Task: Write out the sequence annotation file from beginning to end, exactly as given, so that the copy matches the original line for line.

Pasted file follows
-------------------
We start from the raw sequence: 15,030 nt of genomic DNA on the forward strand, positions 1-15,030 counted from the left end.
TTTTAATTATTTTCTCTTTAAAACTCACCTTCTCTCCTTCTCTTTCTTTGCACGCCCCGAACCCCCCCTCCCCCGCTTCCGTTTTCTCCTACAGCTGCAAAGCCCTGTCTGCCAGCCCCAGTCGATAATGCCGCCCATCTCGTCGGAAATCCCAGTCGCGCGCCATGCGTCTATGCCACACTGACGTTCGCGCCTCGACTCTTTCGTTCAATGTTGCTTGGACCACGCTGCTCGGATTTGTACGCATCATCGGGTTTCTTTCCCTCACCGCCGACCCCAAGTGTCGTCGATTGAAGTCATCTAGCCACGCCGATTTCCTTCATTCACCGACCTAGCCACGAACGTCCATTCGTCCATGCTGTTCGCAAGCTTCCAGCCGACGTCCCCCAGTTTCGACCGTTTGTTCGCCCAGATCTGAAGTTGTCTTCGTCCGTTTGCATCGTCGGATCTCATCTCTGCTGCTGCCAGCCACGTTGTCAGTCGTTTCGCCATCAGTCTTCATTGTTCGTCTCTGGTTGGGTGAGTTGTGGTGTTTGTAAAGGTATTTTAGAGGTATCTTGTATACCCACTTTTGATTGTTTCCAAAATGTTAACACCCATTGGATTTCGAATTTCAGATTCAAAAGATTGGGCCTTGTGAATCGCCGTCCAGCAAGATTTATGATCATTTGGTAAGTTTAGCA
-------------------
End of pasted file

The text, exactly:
We start from the raw sequence: 15,030 nt of genomic DNA on the forward strand, positions 1-15,030 counted from the left end.
TTTTAATTATTTTCTCTTTAAAACTCACCTTCTCTCCTTCTCTTTCTTTGCACGCCCCGAACCCCCCCTCCCCCGCTTCCGTTTTCTCCTACAGCTGCAAAGCCCTGTCTGCCAGCCCCAGTCGATAATGCCGCCCATCTCGTCGGAAATCCCAGTCGCGCGCCATGCGTCTATGCCACACTGACGTTCGCGCCTCGACTCTTTCGTTCAATGTTGCTTGGACCACGCTGCTCGGATTTGTACGCATCATCGGGTTTCTTTCCCTCACCGCCGACCCCAAGTGTCGTCGATTGAAGTCATCTAGCCACGCCGATTTCCTTCATTCACCGACCTAGCCACGAACGTCCATTCGTCCATGCTGTTCGCAAGCTTCCAGCCGACGTCCCCCAGTTTCGACCGTTTGTTCGCCCAGATCTGAAGTTGTCTTCGTCCGTTTGCATCGTCGGATCTCATCTCTGCTGCTGCCAGCCACGTTGTCAGTCGTTTCGCCATCAGTCTTCATTGTTCGTCTCTGGTTGGGTGAGTTGTGGTGTTTGTAAAGGTATTTTAGAGGTATCTTGTATACCCACTTTTGATTGTTTCCAAAATGTTAACACCCATTGGATTTCGAATTTCAGATTCAAAAGATTGGGCCTTGTGAATCGCCGTCCAGCAAGATTTATGATCATTTGGTAAGTTTAGCA